The Meg producers helped set up NZ film studio

The producers of giant shark movie The Meg helped set up a new production facility for the shoot near Auckland in New Zealand.

The producers of giant shark movie The Meg helped set up a new production facility for the shoot near Auckland in New Zealand.

Directed by Jon Turteltaub, The Meg features action star Jason Statham in a story that pitches a group of marine experts against a giant prehistoric shark called a megalodon.

The Meg producers helped set up NZ film studio
Kumeu Film Studios

Having opted to film much of the production in New Zealand, Warner Bros and Gravity Pictures formed a partnership with local authorities to develop new water tank facilities on industrial land outside Auckland that would become Kumeu Film Studios (KFS).

During filming of The Meg, a specialist filtration system called 'Hydroxypure' was used to ensure the water in the tanks remained clear.

“It basically makes the water very neutral and very clear,” says David Murrell, a dive co-ordinator on the film. “One of the problems of filming in water is if it’s murky, you can’t clean it up.

“You can do a lot of things with visual effects, but if you can’t see it on camera in the first place, you can’t make it clearer. It’s very rare to have an exterior tank that warm and that well-filtrated, so it was a hell of a feat.”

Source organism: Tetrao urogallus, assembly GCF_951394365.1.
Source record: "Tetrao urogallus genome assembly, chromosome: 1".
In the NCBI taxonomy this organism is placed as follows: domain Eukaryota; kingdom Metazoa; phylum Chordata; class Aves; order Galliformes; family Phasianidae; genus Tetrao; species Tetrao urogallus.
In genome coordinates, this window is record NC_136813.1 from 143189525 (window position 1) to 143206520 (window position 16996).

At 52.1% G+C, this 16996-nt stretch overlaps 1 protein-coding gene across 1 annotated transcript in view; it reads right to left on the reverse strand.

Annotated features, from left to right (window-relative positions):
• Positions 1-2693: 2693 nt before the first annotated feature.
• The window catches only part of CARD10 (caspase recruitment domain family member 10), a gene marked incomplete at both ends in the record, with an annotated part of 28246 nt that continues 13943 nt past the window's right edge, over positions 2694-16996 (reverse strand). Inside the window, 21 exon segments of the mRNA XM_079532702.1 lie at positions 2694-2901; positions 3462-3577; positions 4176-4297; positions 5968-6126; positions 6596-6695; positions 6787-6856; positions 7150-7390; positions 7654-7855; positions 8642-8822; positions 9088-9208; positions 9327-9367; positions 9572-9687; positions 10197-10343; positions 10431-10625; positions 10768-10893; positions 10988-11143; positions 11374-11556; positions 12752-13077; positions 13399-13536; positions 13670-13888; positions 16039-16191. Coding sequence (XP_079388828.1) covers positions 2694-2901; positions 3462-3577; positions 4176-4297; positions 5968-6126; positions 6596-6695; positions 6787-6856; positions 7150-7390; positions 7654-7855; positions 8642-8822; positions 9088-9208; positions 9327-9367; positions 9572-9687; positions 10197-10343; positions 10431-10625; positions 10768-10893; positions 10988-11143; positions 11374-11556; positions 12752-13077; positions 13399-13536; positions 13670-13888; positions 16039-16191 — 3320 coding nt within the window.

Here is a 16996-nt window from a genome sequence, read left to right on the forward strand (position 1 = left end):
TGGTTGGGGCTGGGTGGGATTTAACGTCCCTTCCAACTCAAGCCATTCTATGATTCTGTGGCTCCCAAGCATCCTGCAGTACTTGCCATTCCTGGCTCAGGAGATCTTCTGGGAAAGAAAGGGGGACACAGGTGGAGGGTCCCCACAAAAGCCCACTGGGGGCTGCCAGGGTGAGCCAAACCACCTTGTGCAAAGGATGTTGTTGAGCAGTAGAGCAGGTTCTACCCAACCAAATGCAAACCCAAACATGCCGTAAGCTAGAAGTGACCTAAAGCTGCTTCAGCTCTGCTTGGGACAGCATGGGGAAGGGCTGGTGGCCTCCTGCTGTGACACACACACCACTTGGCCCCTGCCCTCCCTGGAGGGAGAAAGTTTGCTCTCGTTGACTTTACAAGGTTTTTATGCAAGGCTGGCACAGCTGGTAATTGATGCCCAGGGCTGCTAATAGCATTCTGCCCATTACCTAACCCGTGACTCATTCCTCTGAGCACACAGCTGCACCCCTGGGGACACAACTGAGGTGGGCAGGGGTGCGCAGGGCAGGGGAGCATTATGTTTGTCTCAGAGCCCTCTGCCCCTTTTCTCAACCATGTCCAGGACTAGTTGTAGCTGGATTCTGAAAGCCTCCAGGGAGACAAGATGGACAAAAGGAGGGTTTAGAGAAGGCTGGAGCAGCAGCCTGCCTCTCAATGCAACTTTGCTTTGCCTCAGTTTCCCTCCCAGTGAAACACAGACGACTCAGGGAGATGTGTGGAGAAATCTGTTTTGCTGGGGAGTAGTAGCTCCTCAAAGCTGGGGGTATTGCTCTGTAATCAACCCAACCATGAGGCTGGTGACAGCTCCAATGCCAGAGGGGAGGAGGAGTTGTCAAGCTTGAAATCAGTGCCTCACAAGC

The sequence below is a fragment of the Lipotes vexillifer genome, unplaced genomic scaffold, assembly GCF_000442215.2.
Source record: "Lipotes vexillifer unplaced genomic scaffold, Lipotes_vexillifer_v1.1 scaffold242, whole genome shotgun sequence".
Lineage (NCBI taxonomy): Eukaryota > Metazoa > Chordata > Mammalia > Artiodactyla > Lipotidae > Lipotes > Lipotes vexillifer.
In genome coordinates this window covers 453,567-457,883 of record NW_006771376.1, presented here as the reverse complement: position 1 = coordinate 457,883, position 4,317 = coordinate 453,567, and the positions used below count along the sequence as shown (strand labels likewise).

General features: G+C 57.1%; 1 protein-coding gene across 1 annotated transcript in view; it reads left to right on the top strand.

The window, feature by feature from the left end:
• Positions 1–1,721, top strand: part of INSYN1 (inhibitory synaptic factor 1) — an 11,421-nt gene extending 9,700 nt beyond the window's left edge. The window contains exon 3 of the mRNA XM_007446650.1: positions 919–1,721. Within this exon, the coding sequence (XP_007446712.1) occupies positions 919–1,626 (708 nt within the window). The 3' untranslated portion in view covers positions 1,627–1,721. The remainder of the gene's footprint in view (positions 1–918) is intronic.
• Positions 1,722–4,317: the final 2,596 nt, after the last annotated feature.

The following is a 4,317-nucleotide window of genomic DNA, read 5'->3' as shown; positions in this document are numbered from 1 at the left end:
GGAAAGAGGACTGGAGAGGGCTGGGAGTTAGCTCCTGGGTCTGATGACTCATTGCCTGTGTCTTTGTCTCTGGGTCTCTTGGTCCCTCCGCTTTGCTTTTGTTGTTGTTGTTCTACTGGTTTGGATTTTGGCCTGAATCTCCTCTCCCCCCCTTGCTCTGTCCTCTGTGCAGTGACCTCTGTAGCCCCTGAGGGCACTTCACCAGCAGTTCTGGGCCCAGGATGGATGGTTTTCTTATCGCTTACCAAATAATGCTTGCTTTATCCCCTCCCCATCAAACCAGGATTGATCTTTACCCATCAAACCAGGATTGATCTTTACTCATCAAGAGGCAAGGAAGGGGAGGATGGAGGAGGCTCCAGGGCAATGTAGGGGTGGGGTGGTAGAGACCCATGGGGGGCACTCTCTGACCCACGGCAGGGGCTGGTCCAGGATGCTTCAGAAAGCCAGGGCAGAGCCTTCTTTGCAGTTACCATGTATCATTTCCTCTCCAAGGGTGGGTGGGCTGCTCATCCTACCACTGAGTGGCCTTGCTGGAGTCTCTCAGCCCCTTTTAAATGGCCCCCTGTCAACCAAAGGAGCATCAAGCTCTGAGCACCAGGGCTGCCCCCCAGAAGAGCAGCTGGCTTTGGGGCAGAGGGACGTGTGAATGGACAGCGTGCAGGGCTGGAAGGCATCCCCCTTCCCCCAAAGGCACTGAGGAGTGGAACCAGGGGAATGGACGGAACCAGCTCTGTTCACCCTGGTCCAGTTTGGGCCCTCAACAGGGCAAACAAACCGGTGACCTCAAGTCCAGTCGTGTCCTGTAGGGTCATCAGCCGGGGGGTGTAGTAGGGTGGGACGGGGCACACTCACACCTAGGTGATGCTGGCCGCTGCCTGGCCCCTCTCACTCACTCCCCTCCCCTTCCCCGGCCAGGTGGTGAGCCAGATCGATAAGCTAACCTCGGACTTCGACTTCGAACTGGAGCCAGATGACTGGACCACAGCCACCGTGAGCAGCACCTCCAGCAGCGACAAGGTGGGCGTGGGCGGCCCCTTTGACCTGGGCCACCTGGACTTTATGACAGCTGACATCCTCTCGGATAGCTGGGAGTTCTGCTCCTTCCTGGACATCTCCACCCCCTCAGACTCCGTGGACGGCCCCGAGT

Limited open-water filming also took place in the Hauraki Gulf to the east of Auckland. A 50-foot Technocrane was mounted in its own boat and a flotilla of support vessels was home to all the various supporting departments of the production.

The Meg

“Shooting out on the water is adventurous and fun, but you have so little control of nature,” says Turteltaub.

“There are waves; there are not waves. One day it’s windy and raining, then it’s not windy and raining. But it’s so worth it, because you feel like you are out in the elements where you’re supposed to be for this story. It was exciting for everyone.”